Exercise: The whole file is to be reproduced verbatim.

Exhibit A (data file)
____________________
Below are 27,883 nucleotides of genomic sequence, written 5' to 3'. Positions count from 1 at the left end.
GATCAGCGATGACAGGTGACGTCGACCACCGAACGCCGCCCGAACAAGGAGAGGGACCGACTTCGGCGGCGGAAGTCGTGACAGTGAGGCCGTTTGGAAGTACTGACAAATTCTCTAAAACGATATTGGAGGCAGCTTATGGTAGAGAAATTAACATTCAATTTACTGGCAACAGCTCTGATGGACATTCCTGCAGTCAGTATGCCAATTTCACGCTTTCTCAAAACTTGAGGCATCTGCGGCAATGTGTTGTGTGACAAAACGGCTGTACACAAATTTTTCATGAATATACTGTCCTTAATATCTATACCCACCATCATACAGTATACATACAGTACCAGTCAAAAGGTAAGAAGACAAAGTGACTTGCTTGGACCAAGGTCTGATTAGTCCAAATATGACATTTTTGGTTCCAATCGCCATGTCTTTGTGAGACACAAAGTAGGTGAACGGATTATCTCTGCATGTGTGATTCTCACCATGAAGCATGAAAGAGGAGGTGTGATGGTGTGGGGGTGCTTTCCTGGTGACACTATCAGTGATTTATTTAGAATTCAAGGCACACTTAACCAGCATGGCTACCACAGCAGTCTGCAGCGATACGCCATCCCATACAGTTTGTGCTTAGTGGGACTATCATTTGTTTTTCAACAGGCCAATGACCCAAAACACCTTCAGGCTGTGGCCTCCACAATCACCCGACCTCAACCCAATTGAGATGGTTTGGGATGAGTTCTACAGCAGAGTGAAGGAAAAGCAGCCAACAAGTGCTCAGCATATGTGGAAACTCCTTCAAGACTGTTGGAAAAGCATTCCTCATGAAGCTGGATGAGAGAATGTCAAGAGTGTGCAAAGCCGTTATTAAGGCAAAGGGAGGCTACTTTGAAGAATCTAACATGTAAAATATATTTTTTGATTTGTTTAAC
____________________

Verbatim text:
Below are 27,883 nucleotides of genomic sequence, written 5' to 3'. Positions count from 1 at the left end.
GATCAGCGATGACAGGTGACGTCGACCACCGAACGCCGCCCGAACAAGGAGAGGGACCGACTTCGGCGGCGGAAGTCGTGACAGTGAGGCCGTTTGGAAGTACTGACAAATTCTCTAAAACGATATTGGAGGCAGCTTATGGTAGAGAAATTAACATTCAATTTACTGGCAACAGCTCTGATGGACATTCCTGCAGTCAGTATGCCAATTTCACGCTTTCTCAAAACTTGAGGCATCTGCGGCAATGTGTTGTGTGACAAAACGGCTGTACACAAATTTTTCATGAATATACTGTCCTTAATATCTATACCCACCATCATACAGTATACATACAGTACCAGTCAAAAGGTAAGAAGACAAAGTGACTTGCTTGGACCAAGGTCTGATTAGTCCAAATATGACATTTTTGGTTCCAATCGCCATGTCTTTGTGAGACACAAAGTAGGTGAACGGATTATCTCTGCATGTGTGATTCTCACCATGAAGCATGAAAGAGGAGGTGTGATGGTGTGGGGGTGCTTTCCTGGTGACACTATCAGTGATTTATTTAGAATTCAAGGCACACTTAACCAGCATGGCTACCACAGCAGTCTGCAGCGATACGCCATCCCATACAGTTTGTGCTTAGTGGGACTATCATTTGTTTTTCAACAGGCCAATGACCCAAAACACCTTCAGGCTGTGGCCTCCACAATCACCCGACCTCAACCCAATTGAGATGGTTTGGGATGAGTTCTACAGCAGAGTGAAGGAAAAGCAGCCAACAAGTGCTCAGCATATGTGGAAACTCCTTCAAGACTGTTGGAAAAGCATTCCTCATGAAGCTGGATGAGAGAATGTCAAGAGTGTGCAAAGCCGTTATTAAGGCAAAGGGAGGCTACTTTGAAGAATCTAACATGTAAAATATATTTTTTGATTTGTTTAAC